All these seemingly simple tools synthesize into a powerful collection of possibilities for the counselor or therapist to offer their clients who might be suffering from illness or in crisis. It is also a perfect gift for anyone you know living through cancer treatment, as the instructions for applying the tools are very straightforward and the materials can be easily used without assistance.
Every chapter in the Imagery Toolbox Course Book is illustrated not only with meaningful testimonies, but also amazing displays of artistic talent and profoundly moving images. The Course Book also has a chapter explaining how family members can use art and imagery to help in the healing process and, if necessary, prepare for the death of their loved one. For example, Melanie and Joris along with their children Iris (11) and Stijn (6) painted Melanie’s coffin before she died.
“Through all the grief the painting provided a kind of positive work feeling. As if you were fixing up the room. At times there were moments of great emotion, but that is just allowed to be there. I drew Melanie in a small boat on the way to the other side. The sun is shining, she waves and is happy because she has left her broken body behind” (Joris, Melanie’s husband)
There is one chapter in the Course Book that outlines how you can best use all the resources in the toolbox over the course of three weeks. At the core of this suggested approach are the two audio CDs. The first CD offers guided imagery exercises that trains you to use your imagination to promote your well-being and healing. The second CD is more focused, providing exercises to engage inner allies, promote self-care of one’s body, relieve pain, and open to the reality of death.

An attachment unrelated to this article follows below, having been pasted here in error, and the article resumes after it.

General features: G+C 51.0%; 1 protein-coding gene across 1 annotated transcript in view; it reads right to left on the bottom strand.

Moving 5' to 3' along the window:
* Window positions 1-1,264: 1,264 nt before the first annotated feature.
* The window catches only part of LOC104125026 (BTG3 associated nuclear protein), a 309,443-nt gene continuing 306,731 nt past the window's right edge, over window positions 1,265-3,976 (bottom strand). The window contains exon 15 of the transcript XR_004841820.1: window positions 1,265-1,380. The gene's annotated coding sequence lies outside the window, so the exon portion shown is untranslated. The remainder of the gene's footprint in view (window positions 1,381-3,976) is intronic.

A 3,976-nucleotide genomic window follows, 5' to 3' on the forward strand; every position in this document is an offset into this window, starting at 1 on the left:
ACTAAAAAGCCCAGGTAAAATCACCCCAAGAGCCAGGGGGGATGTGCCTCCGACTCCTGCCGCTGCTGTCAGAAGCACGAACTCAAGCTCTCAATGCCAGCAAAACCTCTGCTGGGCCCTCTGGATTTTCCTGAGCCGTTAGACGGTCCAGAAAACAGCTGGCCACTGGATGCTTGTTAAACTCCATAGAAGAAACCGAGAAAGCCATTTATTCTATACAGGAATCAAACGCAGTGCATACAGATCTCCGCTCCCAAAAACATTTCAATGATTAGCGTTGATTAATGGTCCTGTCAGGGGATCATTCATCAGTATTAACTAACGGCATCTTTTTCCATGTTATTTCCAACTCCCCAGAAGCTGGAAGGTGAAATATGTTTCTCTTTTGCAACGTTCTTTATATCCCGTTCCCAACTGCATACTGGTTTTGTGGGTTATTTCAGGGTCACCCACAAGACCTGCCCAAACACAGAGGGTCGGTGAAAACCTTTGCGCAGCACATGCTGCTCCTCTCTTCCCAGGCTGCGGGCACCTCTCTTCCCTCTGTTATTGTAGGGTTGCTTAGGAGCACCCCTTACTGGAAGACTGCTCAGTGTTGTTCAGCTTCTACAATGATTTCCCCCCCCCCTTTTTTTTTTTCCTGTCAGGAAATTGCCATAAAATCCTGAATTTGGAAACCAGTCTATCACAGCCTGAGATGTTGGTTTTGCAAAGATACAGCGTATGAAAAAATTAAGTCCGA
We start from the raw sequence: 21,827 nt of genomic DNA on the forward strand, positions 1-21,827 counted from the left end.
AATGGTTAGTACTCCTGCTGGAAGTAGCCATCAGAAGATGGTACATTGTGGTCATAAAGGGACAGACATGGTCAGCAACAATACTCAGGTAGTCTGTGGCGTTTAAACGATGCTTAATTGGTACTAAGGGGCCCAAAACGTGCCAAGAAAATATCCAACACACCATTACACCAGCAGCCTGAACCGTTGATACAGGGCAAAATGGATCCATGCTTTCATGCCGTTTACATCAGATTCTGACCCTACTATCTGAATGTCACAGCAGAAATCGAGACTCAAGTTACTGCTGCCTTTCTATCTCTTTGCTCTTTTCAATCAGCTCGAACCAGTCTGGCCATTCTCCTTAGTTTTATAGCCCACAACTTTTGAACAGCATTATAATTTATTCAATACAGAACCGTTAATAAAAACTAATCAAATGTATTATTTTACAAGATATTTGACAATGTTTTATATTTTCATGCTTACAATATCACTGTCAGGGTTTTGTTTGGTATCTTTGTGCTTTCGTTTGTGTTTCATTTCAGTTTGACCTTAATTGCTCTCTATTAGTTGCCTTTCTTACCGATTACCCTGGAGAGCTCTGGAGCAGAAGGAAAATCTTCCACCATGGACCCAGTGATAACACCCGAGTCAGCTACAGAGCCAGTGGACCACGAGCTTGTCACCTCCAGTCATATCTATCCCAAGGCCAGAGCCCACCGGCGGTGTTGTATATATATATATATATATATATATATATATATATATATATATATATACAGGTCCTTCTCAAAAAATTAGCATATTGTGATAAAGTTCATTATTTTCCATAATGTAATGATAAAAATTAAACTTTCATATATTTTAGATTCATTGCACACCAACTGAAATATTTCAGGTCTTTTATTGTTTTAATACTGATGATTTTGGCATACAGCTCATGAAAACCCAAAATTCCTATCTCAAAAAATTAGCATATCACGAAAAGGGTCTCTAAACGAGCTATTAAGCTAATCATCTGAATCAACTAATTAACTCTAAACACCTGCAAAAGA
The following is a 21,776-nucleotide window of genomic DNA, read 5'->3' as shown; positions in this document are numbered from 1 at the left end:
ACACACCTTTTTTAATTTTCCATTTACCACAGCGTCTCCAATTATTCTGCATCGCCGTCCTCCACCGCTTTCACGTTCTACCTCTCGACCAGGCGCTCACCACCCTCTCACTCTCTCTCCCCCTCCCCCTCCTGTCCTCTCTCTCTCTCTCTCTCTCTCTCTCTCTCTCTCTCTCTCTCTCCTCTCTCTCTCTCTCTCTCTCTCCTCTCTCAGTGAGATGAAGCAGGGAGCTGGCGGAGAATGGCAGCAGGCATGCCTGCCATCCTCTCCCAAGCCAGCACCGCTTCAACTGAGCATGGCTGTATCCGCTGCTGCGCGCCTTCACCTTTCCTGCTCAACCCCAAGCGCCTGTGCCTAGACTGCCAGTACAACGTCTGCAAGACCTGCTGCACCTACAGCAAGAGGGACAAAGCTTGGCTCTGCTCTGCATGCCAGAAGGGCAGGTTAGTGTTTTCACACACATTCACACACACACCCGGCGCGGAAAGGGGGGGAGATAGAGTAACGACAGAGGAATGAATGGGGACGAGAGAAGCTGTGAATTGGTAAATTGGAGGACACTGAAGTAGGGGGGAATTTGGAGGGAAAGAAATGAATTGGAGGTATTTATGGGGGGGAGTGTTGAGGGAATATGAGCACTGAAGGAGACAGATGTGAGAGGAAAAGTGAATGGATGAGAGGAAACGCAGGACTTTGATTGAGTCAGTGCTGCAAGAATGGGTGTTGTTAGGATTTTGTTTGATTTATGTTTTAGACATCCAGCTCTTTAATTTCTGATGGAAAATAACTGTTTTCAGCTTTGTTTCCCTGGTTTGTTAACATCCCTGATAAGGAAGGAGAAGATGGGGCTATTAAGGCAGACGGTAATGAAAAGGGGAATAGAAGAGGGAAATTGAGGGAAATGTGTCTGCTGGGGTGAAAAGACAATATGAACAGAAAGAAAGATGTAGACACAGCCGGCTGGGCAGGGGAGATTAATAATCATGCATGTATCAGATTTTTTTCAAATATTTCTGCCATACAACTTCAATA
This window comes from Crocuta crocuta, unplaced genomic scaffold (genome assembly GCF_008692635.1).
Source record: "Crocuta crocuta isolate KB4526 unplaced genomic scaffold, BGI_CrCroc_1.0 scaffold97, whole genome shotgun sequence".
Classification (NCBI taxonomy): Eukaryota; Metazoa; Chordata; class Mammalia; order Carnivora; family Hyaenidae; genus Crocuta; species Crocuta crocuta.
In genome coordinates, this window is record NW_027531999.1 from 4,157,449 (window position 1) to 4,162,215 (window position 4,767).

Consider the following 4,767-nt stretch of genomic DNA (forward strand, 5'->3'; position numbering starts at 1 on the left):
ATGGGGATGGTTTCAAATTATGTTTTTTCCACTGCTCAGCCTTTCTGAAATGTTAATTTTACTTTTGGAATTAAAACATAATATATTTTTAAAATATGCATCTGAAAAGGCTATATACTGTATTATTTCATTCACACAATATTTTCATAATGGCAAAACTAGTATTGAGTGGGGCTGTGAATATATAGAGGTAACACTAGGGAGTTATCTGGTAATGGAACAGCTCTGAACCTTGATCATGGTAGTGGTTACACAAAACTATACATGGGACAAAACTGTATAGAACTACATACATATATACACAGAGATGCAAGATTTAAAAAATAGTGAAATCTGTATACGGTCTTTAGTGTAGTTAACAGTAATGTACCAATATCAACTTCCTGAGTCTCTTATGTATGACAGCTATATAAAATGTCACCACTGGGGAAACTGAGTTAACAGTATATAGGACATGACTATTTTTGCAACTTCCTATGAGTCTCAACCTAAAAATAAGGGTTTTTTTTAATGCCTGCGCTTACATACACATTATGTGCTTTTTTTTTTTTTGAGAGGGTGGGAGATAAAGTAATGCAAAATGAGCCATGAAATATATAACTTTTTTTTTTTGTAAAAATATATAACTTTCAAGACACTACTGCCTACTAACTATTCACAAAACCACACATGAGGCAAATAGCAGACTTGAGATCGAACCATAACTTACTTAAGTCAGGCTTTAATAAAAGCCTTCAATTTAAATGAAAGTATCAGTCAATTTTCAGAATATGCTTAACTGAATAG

These creative meditations can be very powerful! Perhaps one of the most helpful imaginary exercises Susan and I did during our time together was of her climbing a mountain to meet a Wise and Loving Person. As she imagined her ascent, she needed support – a walking stick and ropes. Upon reaching the mountaintop, she met her friend’s mother who offered her gifts — a book, heart-shaped pillow, teddy bear and worry beads.
Last but not least, special kudos to the 54 evocative photographic images – boxed together as the Symbol Cards. These cards are substantive in size (13x8cm or 5x7in), allowing them to more easily penetrate your imagination. Many are familiar sights in nature, but others are more startling. An array of ship robes, a homemade strawberry-cream tart, barbed wire cutting into a tree trunk. Anyone of the cards can “mobilize your inner resources” as you explore deeper feelings and ultimately your life journey.
Susan recovered from her cancer and eventually became a spokeswoman for the Cancer Society warning of the potential dangers of tanning. Today she is a mother, university professor and well-renown in her field on the ethical uses of technology. She once said, “I think everyone should be doing psychosynthesis. I love the techniques. This work has changed my life.”